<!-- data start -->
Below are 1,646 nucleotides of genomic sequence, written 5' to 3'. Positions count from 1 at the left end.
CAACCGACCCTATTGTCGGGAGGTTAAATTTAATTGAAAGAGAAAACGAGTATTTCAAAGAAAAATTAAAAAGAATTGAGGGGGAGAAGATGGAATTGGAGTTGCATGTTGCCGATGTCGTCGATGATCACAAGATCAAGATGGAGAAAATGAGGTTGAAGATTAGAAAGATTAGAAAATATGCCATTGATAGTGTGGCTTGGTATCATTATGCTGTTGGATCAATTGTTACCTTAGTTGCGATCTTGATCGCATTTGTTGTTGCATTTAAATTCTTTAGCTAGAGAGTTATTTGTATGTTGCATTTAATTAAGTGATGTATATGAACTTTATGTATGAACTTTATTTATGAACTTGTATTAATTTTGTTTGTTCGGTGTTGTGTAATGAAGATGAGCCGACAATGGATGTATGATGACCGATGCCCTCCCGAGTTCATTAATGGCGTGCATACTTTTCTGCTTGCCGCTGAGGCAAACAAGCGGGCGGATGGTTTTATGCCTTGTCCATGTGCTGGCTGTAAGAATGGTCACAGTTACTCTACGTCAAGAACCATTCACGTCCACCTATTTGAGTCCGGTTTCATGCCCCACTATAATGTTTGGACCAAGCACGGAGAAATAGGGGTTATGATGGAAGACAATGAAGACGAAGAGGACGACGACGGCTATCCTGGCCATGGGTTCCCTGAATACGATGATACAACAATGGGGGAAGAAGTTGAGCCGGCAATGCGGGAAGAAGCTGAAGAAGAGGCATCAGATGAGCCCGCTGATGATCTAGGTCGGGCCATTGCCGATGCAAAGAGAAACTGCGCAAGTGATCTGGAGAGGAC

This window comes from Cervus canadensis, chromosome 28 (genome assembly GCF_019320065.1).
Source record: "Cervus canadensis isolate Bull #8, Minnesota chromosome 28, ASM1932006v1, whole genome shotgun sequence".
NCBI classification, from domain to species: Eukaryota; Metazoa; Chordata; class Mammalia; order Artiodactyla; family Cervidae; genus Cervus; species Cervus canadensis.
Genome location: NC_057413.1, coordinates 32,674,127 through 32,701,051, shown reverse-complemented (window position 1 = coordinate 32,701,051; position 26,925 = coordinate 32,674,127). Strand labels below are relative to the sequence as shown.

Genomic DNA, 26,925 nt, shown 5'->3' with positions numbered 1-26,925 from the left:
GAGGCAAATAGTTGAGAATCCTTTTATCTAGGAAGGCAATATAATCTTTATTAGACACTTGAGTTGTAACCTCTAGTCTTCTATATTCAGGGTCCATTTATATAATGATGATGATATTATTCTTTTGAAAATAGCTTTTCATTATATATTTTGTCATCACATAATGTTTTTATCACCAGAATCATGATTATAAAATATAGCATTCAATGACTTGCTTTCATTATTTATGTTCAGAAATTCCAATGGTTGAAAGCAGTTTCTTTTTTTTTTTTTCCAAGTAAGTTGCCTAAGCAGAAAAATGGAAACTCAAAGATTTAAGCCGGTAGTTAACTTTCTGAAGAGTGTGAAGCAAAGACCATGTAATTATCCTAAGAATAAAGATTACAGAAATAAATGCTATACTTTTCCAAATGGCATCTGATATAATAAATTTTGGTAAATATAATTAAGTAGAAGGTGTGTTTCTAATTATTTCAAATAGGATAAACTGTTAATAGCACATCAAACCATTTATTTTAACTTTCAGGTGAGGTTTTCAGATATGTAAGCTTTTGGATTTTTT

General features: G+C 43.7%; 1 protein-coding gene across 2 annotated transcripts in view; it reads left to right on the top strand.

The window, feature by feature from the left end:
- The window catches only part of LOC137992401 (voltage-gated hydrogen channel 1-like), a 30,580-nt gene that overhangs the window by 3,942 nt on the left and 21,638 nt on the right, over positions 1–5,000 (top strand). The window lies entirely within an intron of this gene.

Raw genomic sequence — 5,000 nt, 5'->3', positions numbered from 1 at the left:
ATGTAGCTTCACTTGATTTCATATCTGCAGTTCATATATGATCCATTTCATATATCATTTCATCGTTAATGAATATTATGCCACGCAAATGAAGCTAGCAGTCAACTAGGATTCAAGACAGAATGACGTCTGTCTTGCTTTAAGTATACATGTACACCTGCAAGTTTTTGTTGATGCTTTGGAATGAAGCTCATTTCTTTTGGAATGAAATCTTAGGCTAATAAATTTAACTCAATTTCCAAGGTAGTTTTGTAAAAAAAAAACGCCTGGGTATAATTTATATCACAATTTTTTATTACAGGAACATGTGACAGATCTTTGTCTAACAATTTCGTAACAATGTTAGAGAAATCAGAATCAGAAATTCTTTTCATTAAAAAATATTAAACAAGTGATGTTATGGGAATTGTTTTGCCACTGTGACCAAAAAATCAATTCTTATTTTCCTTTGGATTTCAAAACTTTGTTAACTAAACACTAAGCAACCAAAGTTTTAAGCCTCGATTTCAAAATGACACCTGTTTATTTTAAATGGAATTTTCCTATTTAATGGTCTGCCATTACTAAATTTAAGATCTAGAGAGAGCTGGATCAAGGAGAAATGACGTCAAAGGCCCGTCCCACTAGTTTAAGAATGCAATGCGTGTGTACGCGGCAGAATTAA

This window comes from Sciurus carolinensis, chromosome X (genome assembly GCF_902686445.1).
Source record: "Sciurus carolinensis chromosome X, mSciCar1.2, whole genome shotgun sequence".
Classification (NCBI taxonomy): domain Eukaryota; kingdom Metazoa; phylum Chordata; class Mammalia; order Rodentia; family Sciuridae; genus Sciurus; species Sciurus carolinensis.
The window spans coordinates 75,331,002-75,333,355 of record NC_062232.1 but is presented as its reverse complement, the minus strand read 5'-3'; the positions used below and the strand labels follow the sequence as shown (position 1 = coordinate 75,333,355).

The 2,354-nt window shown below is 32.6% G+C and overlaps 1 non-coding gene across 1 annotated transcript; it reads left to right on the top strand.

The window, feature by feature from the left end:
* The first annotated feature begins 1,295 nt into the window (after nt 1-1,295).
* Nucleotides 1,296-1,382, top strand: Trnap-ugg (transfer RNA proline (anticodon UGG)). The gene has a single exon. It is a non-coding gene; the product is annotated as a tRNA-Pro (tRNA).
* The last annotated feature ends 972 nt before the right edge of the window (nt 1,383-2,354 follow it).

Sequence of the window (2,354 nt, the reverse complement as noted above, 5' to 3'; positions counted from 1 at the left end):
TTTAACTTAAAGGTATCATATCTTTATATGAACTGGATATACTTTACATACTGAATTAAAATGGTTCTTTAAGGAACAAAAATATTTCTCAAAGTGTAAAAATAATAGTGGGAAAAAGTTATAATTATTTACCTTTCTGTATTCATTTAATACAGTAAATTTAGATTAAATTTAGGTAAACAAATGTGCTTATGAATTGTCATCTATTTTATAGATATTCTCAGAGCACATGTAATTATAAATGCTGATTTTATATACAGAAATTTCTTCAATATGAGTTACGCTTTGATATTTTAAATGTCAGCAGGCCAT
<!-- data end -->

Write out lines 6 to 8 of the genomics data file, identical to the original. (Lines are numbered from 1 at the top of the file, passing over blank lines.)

Genome location: NC_057413.1, coordinates 32,674,127 through 32,701,051, shown reverse-complemented (window position 1 = coordinate 32,701,051; position 26,925 = coordinate 32,674,127). Strand labels below are relative to the sequence as shown.

Genomic DNA, 26,925 nt, shown 5'->3' with positions numbered 1-26,925 from the left:
GAGGCAAATAGTTGAGAATCCTTTTATCTAGGAAGGCAATATAATCTTTATTAGACACTTGAGTTGTAACCTCTAGTCTTCTATATTCAGGGTCCATTTATATAATGATGATGATATTATTCTTTTGAAAATAGCTTTTCATTATATATTTTGTCATCACATAATGTTTTTATCACCAGAATCATGATTATAAAATATAGCATTCAATGACTTGCTTTCATTATTTATGTTCAGAAATTCCAATGGTTGAAAGCAGTTTCTTTTTTTTTTTTTCCAAGTAAGTTGCCTAAGCAGAAAAATGGAAACTCAAAGATTTAAGCCGGTAGTTAACTTTCTGAAGAGTGTGAAGCAAAGACCATGTAATTATCCTAAGAATAAAGATTACAGAAATAAATGCTATACTTTTCCAAATGGCATCTGATATAATAAATTTTGGTAAATATAATTAAGTAGAAGGTGTGTTTCTAATTATTTCAAATAGGATAAACTGTTAATAGCACATCAAACCATTTATTTTAACTTTCAGGTGAGGTTTTCAGATATGTAAGCTTTTGGATTTTTT